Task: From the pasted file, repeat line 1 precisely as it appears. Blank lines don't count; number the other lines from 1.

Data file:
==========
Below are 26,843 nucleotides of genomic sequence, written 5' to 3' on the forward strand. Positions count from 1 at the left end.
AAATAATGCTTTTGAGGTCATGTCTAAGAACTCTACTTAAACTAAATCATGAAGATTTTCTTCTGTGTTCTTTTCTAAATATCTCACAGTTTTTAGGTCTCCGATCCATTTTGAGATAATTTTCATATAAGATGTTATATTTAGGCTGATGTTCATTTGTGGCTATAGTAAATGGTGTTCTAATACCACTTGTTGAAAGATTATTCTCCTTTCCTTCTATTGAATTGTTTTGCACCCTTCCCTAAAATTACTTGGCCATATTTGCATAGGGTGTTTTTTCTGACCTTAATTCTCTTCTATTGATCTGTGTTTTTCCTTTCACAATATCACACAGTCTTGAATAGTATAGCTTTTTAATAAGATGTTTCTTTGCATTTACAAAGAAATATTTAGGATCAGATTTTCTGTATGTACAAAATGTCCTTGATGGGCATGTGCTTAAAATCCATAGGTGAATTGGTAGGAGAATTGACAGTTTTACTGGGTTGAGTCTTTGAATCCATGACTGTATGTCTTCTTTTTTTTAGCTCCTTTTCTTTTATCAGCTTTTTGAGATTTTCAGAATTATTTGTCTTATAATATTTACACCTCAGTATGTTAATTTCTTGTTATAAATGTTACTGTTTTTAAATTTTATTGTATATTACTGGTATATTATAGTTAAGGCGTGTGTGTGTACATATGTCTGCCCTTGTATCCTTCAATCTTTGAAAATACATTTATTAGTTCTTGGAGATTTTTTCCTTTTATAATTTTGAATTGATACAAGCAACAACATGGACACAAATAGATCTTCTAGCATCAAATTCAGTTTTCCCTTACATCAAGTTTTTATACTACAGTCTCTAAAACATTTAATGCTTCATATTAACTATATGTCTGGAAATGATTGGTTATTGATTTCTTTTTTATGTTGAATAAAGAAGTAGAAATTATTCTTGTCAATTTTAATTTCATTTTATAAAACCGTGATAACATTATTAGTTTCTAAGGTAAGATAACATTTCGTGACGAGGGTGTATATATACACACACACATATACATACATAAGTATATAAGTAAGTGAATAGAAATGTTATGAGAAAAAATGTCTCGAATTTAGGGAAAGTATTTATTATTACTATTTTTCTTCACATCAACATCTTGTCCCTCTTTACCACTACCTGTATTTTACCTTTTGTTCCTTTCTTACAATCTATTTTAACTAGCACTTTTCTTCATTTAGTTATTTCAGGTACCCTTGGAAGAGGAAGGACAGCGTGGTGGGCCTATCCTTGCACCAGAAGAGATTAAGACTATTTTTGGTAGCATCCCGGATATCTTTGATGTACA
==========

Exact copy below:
Below are 26,843 nucleotides of genomic sequence, written 5' to 3' on the forward strand. Positions count from 1 at the left end.